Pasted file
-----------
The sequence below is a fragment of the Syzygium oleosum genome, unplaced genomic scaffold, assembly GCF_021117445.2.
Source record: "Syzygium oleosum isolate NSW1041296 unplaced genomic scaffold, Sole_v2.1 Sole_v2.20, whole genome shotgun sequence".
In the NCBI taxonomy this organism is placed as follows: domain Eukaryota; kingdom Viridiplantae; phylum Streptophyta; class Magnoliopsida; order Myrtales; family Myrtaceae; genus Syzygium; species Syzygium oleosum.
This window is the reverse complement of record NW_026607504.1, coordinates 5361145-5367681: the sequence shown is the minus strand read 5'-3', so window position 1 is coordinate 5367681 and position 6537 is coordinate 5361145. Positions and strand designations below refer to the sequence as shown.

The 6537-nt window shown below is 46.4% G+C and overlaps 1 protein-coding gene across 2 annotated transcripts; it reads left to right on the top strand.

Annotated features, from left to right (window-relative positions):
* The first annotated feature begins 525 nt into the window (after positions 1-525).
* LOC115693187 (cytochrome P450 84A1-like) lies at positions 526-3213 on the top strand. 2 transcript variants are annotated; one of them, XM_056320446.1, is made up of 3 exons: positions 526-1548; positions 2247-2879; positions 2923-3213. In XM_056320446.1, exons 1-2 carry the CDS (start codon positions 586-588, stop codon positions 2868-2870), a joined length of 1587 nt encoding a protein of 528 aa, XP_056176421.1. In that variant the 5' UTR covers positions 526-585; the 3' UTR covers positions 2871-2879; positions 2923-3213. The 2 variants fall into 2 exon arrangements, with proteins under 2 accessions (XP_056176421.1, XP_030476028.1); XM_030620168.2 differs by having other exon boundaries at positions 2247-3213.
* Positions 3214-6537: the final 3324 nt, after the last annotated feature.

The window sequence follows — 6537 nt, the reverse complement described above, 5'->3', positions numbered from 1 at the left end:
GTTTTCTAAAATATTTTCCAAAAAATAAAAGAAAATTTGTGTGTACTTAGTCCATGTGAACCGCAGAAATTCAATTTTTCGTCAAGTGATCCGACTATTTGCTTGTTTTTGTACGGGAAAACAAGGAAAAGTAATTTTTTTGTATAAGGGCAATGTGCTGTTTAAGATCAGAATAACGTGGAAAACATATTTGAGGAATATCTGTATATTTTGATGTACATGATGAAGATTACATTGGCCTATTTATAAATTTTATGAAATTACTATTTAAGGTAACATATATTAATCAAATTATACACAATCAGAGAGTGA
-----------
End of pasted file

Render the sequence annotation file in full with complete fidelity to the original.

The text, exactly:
The sequence below is a fragment of the Syzygium oleosum genome, unplaced genomic scaffold, assembly GCF_021117445.2.
Source record: "Syzygium oleosum isolate NSW1041296 unplaced genomic scaffold, Sole_v2.1 Sole_v2.20, whole genome shotgun sequence".
In the NCBI taxonomy this organism is placed as follows: domain Eukaryota; kingdom Viridiplantae; phylum Streptophyta; class Magnoliopsida; order Myrtales; family Myrtaceae; genus Syzygium; species Syzygium oleosum.
This window is the reverse complement of record NW_026607504.1, coordinates 5361145-5367681: the sequence shown is the minus strand read 5'-3', so window position 1 is coordinate 5367681 and position 6537 is coordinate 5361145. Positions and strand designations below refer to the sequence as shown.

The 6537-nt window shown below is 46.4% G+C and overlaps 1 protein-coding gene across 2 annotated transcripts; it reads left to right on the top strand.

Annotated features, from left to right (window-relative positions):
* The first annotated feature begins 525 nt into the window (after positions 1-525).
* LOC115693187 (cytochrome P450 84A1-like) lies at positions 526-3213 on the top strand. 2 transcript variants are annotated; one of them, XM_056320446.1, is made up of 3 exons: positions 526-1548; positions 2247-2879; positions 2923-3213. In XM_056320446.1, exons 1-2 carry the CDS (start codon positions 586-588, stop codon positions 2868-2870), a joined length of 1587 nt encoding a protein of 528 aa, XP_056176421.1. In that variant the 5' UTR covers positions 526-585; the 3' UTR covers positions 2871-2879; positions 2923-3213. The 2 variants fall into 2 exon arrangements, with proteins under 2 accessions (XP_056176421.1, XP_030476028.1); XM_030620168.2 differs by having other exon boundaries at positions 2247-3213.
* Positions 3214-6537: the final 3324 nt, after the last annotated feature.

The window sequence follows — 6537 nt, the reverse complement described above, 5'->3', positions numbered from 1 at the left end:
GTTTTCTAAAATATTTTCCAAAAAATAAAAGAAAATTTGTGTGTACTTAGTCCATGTGAACCGCAGAAATTCAATTTTTCGTCAAGTGATCCGACTATTTGCTTGTTTTTGTACGGGAAAACAAGGAAAAGTAATTTTTTTGTATAAGGGCAATGTGCTGTTTAAGATCAGAATAACGTGGAAAACATATTTGAGGAATATCTGTATATTTTGATGTACATGATGAAGATTACATTGGCCTATTTATAAATTTTATGAAATTACTATTTAAGGTAACATATATTAATCAAATTATACACAATCAGAGAGTGA